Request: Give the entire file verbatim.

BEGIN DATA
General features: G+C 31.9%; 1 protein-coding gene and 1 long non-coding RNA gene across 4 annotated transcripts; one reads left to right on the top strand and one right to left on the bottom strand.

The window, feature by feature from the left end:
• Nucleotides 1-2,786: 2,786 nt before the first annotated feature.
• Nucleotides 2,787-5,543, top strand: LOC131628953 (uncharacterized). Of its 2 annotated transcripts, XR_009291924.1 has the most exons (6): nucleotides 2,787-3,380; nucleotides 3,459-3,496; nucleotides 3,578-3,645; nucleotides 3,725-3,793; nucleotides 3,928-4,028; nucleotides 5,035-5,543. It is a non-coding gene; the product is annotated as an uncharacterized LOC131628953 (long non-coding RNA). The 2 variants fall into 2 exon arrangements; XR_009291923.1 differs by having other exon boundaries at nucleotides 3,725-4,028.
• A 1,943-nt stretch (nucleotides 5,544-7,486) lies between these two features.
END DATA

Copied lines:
General features: G+C 31.9%; 1 protein-coding gene and 1 long non-coding RNA gene across 4 annotated transcripts; one reads left to right on the top strand and one right to left on the bottom strand.

The window, feature by feature from the left end:
• Nucleotides 1-2,786: 2,786 nt before the first annotated feature.
• Nucleotides 2,787-5,543, top strand: LOC131628953 (uncharacterized). Of its 2 annotated transcripts, XR_009291924.1 has the most exons (6): nucleotides 2,787-3,380; nucleotides 3,459-3,496; nucleotides 3,578-3,645; nucleotides 3,725-3,793; nucleotides 3,928-4,028; nucleotides 5,035-5,543. It is a non-coding gene; the product is annotated as an uncharacterized LOC131628953 (long non-coding RNA). The 2 variants fall into 2 exon arrangements; XR_009291923.1 differs by having other exon boundaries at nucleotides 3,725-4,028.
• A 1,943-nt stretch (nucleotides 5,544-7,486) lies between these two features.